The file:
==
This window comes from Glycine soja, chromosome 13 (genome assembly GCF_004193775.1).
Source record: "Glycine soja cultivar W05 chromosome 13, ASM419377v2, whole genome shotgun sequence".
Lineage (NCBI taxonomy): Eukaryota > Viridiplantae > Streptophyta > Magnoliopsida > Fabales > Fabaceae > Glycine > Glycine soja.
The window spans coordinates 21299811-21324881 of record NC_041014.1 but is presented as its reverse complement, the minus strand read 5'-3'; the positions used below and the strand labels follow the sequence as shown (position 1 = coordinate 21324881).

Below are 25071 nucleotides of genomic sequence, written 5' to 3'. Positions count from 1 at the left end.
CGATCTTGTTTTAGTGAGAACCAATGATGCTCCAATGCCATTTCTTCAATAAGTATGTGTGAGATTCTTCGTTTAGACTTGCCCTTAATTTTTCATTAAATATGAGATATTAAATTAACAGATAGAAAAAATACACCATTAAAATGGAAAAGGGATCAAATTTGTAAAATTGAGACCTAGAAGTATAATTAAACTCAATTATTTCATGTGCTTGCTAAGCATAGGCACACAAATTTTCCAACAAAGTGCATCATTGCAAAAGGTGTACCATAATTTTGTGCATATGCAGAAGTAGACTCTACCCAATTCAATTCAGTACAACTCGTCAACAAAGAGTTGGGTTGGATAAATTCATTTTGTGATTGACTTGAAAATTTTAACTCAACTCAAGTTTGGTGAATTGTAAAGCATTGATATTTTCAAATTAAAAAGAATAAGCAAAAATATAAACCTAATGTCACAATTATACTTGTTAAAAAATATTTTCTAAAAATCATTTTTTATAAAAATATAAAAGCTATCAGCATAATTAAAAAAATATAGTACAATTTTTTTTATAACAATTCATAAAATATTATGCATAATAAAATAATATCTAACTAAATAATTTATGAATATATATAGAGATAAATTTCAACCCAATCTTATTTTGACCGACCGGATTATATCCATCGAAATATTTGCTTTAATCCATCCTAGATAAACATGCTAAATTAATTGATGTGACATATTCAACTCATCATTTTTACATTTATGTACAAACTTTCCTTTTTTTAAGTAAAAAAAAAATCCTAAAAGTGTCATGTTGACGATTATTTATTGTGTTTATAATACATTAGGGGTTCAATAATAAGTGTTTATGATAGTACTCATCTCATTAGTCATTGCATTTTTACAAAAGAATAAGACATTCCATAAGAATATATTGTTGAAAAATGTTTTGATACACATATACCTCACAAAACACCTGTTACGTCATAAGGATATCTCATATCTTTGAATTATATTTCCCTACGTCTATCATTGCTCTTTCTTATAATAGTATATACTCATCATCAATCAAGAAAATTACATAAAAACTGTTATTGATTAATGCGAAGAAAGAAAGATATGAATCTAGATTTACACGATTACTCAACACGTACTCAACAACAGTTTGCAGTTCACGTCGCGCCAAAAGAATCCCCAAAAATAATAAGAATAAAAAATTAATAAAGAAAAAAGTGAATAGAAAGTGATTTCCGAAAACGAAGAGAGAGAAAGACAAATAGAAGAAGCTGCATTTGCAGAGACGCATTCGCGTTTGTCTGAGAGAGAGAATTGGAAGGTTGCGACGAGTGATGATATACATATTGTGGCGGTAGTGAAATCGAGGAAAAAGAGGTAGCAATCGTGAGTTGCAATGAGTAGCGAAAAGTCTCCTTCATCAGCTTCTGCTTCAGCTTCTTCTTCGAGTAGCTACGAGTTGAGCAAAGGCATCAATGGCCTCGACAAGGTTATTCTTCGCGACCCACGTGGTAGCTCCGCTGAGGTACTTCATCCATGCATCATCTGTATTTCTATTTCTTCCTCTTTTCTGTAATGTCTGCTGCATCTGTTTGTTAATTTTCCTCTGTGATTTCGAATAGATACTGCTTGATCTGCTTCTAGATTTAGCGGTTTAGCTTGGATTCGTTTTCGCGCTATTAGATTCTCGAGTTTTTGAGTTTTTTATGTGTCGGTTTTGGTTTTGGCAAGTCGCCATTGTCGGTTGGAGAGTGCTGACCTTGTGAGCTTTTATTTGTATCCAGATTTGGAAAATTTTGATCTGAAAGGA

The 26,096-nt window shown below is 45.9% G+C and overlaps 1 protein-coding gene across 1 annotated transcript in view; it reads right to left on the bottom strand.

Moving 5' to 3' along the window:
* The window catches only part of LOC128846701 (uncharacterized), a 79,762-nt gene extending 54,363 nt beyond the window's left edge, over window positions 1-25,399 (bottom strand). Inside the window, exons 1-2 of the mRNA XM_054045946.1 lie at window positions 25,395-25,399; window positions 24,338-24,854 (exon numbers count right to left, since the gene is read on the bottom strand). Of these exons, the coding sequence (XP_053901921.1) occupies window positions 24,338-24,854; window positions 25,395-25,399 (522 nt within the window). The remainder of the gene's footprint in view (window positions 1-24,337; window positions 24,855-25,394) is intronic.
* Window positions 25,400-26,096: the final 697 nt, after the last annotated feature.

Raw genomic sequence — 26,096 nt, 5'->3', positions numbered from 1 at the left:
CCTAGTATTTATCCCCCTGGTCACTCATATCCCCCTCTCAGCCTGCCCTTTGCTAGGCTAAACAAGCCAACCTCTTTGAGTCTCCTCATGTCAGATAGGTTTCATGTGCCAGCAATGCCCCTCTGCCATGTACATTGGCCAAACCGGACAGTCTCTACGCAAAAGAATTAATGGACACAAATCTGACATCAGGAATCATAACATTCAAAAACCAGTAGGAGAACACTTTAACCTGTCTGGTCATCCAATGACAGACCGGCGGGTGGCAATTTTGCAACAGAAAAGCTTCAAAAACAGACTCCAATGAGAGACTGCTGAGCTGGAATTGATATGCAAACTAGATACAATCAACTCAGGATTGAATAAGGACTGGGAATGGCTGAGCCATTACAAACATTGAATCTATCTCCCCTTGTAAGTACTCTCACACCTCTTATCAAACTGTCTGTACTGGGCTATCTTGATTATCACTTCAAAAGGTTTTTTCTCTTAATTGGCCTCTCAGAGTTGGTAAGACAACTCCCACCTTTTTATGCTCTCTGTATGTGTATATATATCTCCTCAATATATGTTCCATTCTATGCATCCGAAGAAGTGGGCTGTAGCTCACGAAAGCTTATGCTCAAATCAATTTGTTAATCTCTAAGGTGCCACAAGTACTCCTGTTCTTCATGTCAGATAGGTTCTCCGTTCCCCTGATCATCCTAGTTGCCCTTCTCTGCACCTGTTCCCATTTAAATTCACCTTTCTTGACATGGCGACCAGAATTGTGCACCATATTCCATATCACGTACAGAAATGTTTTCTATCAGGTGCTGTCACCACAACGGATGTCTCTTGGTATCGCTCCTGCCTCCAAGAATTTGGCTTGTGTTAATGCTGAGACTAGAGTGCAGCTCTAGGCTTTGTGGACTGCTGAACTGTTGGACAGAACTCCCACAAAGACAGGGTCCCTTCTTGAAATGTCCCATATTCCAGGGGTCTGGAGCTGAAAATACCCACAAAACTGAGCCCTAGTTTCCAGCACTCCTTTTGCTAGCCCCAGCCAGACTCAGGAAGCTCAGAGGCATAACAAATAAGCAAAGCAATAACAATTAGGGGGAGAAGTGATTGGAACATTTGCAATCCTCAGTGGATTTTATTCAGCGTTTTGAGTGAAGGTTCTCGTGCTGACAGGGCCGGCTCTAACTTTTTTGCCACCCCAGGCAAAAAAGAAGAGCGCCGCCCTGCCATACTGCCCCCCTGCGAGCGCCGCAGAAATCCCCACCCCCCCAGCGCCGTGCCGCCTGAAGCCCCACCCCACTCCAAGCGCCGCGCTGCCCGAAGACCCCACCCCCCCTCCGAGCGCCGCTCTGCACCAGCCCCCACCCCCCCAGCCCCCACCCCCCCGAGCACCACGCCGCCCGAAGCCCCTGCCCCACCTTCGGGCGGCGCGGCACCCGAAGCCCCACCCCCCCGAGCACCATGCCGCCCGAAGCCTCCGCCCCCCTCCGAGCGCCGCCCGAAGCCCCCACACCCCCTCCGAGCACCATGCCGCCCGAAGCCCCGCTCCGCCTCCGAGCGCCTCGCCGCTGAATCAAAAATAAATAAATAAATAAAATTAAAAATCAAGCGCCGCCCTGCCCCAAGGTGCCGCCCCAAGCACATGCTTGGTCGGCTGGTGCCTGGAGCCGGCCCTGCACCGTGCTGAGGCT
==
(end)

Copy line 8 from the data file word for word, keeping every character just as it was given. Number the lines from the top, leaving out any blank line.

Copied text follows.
Moving 5' to 3' along the window: